Aquaboogie: A Novel in Stories

Aquaboogie: A Novel in Stories

by Susan Straight

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Susan Straight’s exquisite debut: A collection of short fiction about a hardscrabble town whose inhabitants try to reconcile their old ways with some disconcerting new ones  
These fourteen interconnected stories take place in Rio Seco, a fictional city in California based on the author’s hometown of Riverside. With its fire-prone…  See more details below


Susan Straight’s exquisite debut: A collection of short fiction about a hardscrabble town whose inhabitants try to reconcile their old ways with some disconcerting new ones  
These fourteen interconnected stories take place in Rio Seco, a fictional city in California based on the author’s hometown of Riverside. With its fire-prone mountains, palm trees, and pig farms, the languid pace of life in Rio Seco has the distinct air of the South, and indeed many of the town’s older residents hail from Mississippi. But despite a vibrant sense of community, both old and young are hemmed in by poverty and strife. Young people struggle to survive shootings, siblings are lost to cigarettes laced with embalming fluid, and older relatives are pushed out of their homes to make way for development. With exemplary compassion, Straight brings these characters’ stories to searing life.  

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A Novel in Stories

By Susan Straight


Copyright © 1990 Susan Straight
All rights reserved.
ISBN: 978-1-4804-1086-2




Nacho usually found the first five or six cans in the English classrooms at the far end of the hall. He lined them up on the wooden shelf at the front of his cart, where the spray bottles hung from their notches and swayed gently like lanterns. He piled the cans into a pyramid, and all night while he wheeled through the halls, he was careful not to knock them over. He thought of them as hood ornaments: red Coke cans, green 7-Ups, purple and orange Crushes. They gleamed like metal-flake paint in the dim hallway lights, their vivid colors transforming the cart into a lowrider skimming slow over the floor, only inches between the base of the trash can that sat on the wood and the asphalt-gray linoleum.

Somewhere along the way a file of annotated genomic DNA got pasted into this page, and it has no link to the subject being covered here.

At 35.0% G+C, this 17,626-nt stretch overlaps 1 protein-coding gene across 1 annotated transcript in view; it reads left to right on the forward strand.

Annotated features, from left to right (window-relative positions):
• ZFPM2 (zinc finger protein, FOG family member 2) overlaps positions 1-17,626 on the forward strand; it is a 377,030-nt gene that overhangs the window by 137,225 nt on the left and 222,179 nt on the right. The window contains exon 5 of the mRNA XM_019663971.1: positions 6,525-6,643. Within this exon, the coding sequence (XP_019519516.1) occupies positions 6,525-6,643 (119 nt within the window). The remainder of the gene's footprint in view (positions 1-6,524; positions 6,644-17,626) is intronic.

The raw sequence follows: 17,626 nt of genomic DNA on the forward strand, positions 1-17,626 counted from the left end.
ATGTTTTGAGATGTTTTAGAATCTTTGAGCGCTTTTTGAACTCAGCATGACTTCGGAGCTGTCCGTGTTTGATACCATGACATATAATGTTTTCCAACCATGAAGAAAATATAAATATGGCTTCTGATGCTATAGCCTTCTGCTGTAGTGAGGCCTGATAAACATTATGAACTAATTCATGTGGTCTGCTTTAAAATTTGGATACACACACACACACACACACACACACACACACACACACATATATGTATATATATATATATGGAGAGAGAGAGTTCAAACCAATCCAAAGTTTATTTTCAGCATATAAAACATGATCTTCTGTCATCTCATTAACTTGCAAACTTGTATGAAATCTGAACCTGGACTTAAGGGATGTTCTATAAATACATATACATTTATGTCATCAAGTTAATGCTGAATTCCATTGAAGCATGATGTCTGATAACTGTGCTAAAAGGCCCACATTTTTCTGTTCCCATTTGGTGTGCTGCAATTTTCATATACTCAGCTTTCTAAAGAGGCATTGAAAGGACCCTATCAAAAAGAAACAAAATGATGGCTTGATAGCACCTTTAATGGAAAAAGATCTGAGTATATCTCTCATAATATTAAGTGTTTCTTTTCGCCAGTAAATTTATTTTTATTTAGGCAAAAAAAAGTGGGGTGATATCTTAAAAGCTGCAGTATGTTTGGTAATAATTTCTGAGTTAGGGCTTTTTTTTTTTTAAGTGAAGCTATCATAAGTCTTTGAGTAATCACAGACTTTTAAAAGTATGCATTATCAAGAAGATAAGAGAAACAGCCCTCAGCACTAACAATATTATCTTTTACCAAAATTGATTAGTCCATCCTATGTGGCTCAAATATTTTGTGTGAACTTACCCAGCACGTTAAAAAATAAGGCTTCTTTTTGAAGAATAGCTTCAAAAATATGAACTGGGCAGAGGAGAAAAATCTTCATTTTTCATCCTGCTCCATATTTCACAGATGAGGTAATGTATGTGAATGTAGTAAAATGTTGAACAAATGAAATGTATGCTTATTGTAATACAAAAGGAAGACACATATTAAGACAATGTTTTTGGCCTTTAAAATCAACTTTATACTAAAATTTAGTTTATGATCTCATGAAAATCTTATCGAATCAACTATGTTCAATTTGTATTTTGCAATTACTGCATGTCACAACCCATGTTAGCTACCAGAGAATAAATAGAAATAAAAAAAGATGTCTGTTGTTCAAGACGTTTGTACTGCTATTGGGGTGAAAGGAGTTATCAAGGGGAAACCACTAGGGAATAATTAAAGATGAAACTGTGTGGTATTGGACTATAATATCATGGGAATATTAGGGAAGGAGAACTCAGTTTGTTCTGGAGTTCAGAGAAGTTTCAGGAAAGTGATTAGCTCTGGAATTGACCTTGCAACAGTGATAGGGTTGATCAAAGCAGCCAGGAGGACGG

He had oiled the wheels so that the ride was as smooth as possible. By now, in late spring, the sun set during the early break, at seven, so the first hours of his shift weren't bad. The fading light hung gold, reflecting through the window shades as he closed them. Nacho glided through the classrooms on the west side of the basement to get all the sun he could, sliding the dust mop in long arcs to the beat of the music on his headphones. He dropped the next few cans he found into the trash bag hanging with the spray bottles, and when the light grew more intense, the way it did when the sun was on its way down, he headed toward the auditorium.

The building sat on a hill at the edge of the college, and because wall-high windows surrounded the auditorium, Nacho could see all the athletic fields and dorms if he stood near the brick walls encircling the huge room. He parked his cart against the door; he could time it now, without any clock, so he could lean against the bricks when the spring sun had finished warming them, if there had been a sun that day. It was the only moment during the night when he allowed himself to think of home; he squatted with his back to the bricks and felt Rio Seco, the stucco on his father's house like a baking oven against his palms when he leaned there with Snooter and Ray-Ray.

It had been a long winter. When he called his father and Snooter, his father said, "Boy, your nuts gon shrivel up from that cold," and Snooter said, "What you paintin this week, more snow? Individual snowflakes, cuz?" He almost laughed at himself and wanted to leave. Snooter was the one who had come East first, after he joined the Air Force. He was stationed at Westover, and when Nacho took the bus out to Massachusetts to visit, they went out to Amherst to check this girl. Snooter got kicked out of the service for smoking big weed, but Nacho had gone back to Amherst and stayed.

The cassette he was listening to ended abruptly, and he looked at the hall clock. He'd forgotten for a moment that he planned this, timed the songs so that just about now, the right one would come on. He turned the Funkadelic cassette over and listened before he raised the volume; the vibrations of heavy shoes clomping down the stairs to the basement began, and Nacho thought that since Wysocki had been hired two months ago, break time was almost like a routine. It was for the new boy's educational benefit that the shit had started, really started, he thought. He unplugged the headphones to let the music out.

"I am Sir Nose D'Void of Funk

I can't swim

I never could swim ..."